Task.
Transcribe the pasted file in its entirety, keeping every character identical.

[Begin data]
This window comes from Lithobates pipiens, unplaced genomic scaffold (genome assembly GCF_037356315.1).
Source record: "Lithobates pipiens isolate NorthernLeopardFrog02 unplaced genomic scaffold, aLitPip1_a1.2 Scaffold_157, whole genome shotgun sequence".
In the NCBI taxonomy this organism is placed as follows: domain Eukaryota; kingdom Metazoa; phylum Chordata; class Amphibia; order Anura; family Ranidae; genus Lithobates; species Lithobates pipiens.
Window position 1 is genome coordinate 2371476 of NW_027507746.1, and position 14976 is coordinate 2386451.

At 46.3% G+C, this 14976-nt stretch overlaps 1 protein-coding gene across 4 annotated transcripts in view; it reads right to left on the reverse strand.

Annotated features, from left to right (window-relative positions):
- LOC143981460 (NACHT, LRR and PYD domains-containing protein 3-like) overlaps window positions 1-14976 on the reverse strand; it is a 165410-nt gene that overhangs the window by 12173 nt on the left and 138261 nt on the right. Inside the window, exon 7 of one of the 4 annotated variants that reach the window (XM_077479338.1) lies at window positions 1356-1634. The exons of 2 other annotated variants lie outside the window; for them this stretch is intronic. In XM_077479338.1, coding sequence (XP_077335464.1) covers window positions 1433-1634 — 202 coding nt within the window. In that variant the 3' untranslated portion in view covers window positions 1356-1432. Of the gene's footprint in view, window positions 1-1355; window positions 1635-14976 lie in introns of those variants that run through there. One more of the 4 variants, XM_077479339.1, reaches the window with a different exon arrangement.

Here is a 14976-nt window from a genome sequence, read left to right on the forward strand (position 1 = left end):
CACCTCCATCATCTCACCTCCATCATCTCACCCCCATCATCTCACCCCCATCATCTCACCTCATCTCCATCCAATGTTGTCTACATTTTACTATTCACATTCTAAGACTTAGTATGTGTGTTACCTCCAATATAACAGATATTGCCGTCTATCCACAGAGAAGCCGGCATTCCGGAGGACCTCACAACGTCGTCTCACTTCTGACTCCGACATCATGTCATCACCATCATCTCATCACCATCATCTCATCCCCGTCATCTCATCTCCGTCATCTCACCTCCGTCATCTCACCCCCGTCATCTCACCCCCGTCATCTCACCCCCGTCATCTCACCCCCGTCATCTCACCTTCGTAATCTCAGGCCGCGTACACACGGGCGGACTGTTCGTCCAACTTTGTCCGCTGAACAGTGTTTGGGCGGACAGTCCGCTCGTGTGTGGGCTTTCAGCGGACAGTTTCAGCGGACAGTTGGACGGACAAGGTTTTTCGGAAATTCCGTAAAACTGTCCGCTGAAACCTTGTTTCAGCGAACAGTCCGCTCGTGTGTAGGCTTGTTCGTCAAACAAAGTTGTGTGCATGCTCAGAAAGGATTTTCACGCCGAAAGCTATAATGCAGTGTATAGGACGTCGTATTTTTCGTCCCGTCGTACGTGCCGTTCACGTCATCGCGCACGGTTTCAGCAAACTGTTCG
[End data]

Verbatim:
This window comes from Lithobates pipiens, unplaced genomic scaffold (genome assembly GCF_037356315.1).
Source record: "Lithobates pipiens isolate NorthernLeopardFrog02 unplaced genomic scaffold, aLitPip1_a1.2 Scaffold_157, whole genome shotgun sequence".
In the NCBI taxonomy this organism is placed as follows: domain Eukaryota; kingdom Metazoa; phylum Chordata; class Amphibia; order Anura; family Ranidae; genus Lithobates; species Lithobates pipiens.
Window position 1 is genome coordinate 2371476 of NW_027507746.1, and position 14976 is coordinate 2386451.

At 46.3% G+C, this 14976-nt stretch overlaps 1 protein-coding gene across 4 annotated transcripts in view; it reads right to left on the reverse strand.

Annotated features, from left to right (window-relative positions):
- LOC143981460 (NACHT, LRR and PYD domains-containing protein 3-like) overlaps window positions 1-14976 on the reverse strand; it is a 165410-nt gene that overhangs the window by 12173 nt on the left and 138261 nt on the right. Inside the window, exon 7 of one of the 4 annotated variants that reach the window (XM_077479338.1) lies at window positions 1356-1634. The exons of 2 other annotated variants lie outside the window; for them this stretch is intronic. In XM_077479338.1, coding sequence (XP_077335464.1) covers window positions 1433-1634 — 202 coding nt within the window. In that variant the 3' untranslated portion in view covers window positions 1356-1432. Of the gene's footprint in view, window positions 1-1355; window positions 1635-14976 lie in introns of those variants that run through there. One more of the 4 variants, XM_077479339.1, reaches the window with a different exon arrangement.

Here is a 14976-nt window from a genome sequence, read left to right on the forward strand (position 1 = left end):
CACCTCCATCATCTCACCTCCATCATCTCACCCCCATCATCTCACCCCCATCATCTCACCTCATCTCCATCCAATGTTGTCTACATTTTACTATTCACATTCTAAGACTTAGTATGTGTGTTACCTCCAATATAACAGATATTGCCGTCTATCCACAGAGAAGCCGGCATTCCGGAGGACCTCACAACGTCGTCTCACTTCTGACTCCGACATCATGTCATCACCATCATCTCATCACCATCATCTCATCCCCGTCATCTCATCTCCGTCATCTCACCTCCGTCATCTCACCCCCGTCATCTCACCCCCGTCATCTCACCCCCGTCATCTCACCCCCGTCATCTCACCTTCGTAATCTCAGGCCGCGTACACACGGGCGGACTGTTCGTCCAACTTTGTCCGCTGAACAGTGTTTGGGCGGACAGTCCGCTCGTGTGTGGGCTTTCAGCGGACAGTTTCAGCGGACAGTTGGACGGACAAGGTTTTTCGGAAATTCCGTAAAACTGTCCGCTGAAACCTTGTTTCAGCGAACAGTCCGCTCGTGTGTAGGCTTGTTCGTCAAACAAAGTTGTGTGCATGCTCAGAAAGGATTTTCACGCCGAAAGCTATAATGCAGTGTATAGGACGTCGTATTTTTCGTCCCGTCGTACGTGCCGTTCACGTCATCGCGCACGGTTTCAGCAAACTGTTCG